Physicians suggest the health reform overhaul does not address the day-to-day frustrations you face running a practice and will only add to the bureaucracy with little financial benefit.
Steven Malkin, MD, an internist in Arlington Heights, Illinois, says he supports parts of the Patient Protection and Affordable Care Act, better known as the healthcare reform bill, signed into law in March. He likes the fact that more patients will have insurance and that most primary care physicians will receive a 10 percent bonus beginning next year for five years. (For more details on the legislation, see overview article, "Healthcare reform".)
It's still too early to know how exactly the legislation-and the ways in which it ultimately is interpreted-will affect his 20-physician primary care group, but so far, Malkin says it doesn't appear that the system will be much different than what he's experienced in 27 years of practice.
He is referring to fixing the Medicare payment formula, or Sustainable Growth Rate. In just the first five months of the year, Congress has postponed three times the scheduled 21 percent cut to these reimbursements. At press time in mid-May, the latest delay was scheduled to expire at the end of May.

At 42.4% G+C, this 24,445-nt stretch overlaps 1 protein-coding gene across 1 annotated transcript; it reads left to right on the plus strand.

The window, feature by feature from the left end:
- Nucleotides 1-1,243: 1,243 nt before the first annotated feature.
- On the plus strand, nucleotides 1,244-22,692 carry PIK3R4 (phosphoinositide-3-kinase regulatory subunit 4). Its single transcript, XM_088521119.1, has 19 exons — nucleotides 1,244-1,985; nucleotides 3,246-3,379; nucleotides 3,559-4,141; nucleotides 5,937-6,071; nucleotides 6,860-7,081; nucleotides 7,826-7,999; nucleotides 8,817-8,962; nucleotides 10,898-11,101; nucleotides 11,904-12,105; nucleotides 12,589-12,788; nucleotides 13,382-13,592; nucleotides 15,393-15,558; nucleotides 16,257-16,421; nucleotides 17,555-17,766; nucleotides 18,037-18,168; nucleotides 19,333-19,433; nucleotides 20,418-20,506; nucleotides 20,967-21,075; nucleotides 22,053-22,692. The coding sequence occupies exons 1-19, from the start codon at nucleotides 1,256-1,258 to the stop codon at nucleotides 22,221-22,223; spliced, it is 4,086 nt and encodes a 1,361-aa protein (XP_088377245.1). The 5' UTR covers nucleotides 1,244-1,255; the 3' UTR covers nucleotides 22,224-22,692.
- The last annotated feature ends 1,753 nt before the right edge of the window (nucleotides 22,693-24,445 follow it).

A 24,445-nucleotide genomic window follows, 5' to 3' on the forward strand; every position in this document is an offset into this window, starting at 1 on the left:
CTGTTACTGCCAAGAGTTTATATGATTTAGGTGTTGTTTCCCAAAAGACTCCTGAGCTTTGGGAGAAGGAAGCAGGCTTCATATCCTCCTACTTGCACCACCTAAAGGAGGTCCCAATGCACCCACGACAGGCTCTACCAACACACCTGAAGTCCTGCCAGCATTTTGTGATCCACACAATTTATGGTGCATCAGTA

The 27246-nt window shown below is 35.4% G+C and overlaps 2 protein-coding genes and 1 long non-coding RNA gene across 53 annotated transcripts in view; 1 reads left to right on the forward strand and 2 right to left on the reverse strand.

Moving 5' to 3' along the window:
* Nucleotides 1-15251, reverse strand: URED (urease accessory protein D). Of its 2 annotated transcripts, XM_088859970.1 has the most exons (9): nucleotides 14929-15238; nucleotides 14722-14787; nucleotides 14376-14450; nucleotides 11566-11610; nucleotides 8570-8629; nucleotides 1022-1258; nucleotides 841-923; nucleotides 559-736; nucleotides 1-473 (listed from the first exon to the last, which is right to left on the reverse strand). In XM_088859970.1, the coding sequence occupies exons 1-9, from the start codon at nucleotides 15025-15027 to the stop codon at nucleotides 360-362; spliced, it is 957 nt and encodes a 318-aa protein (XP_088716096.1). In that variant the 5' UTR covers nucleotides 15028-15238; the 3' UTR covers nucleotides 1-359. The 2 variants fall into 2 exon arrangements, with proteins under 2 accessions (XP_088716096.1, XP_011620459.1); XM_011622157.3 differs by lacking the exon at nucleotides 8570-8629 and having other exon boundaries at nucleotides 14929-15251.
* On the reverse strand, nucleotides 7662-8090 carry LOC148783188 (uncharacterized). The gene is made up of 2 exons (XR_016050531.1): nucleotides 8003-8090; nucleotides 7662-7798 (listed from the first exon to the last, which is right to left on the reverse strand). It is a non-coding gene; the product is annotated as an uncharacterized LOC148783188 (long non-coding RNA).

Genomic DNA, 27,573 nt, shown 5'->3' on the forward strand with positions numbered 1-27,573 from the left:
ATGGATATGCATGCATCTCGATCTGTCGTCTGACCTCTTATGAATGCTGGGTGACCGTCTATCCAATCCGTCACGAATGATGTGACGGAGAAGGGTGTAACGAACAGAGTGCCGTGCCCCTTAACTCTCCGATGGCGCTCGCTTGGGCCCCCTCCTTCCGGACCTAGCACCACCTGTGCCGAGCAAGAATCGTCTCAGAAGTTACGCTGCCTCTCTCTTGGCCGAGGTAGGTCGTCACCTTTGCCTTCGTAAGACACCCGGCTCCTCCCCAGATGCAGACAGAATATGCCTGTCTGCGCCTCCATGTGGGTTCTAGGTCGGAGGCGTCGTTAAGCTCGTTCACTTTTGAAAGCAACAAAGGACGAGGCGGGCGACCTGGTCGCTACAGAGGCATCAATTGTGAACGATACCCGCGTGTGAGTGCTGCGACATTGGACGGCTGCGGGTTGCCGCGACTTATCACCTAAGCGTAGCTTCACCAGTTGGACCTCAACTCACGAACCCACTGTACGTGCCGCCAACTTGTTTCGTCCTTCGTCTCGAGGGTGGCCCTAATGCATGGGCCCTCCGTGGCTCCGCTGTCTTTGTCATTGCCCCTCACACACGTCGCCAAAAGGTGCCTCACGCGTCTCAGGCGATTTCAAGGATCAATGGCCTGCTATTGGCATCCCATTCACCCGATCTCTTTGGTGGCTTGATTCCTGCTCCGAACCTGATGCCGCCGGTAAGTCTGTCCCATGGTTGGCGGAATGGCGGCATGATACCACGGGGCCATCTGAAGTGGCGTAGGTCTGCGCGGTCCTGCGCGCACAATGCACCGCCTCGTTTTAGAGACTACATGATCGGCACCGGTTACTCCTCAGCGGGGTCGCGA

The major concern is that the legislation is doing little more than "creating new customers for the insurance behemoth-at public expense," says Larry Smith, MD, a family physician in Dover, Pennsylvania, who's been practicing since 1987. "This will only give them a further mandate to assume increasing control of actual healthcare, to the detriment of primary care physicians."
The overwhelming consensus is that it is too soon to tell exactly how the 2,400-page legislation may affect your practices, but the majority of the physicians we talked to didn't believe the legislation does enough to address the central issues that would improve the health of their practices or their patients. There was, however, some optimism.
"I, for one, hope I will have seen my last patient who is 'stretching the insulin' to make it last longer, because she cannot afford her medication, on her current insurance," says Christal R. Sakrison, MD, a family physician in Ripon, Wisconsin. "I hope I will never have to say: 'You need a CT scan to find out if this is cancer, but you have no insurance-how would you like to proceed?'...I have high hopes that pre-existing conditions and new diagnoses will be covered-for everyone."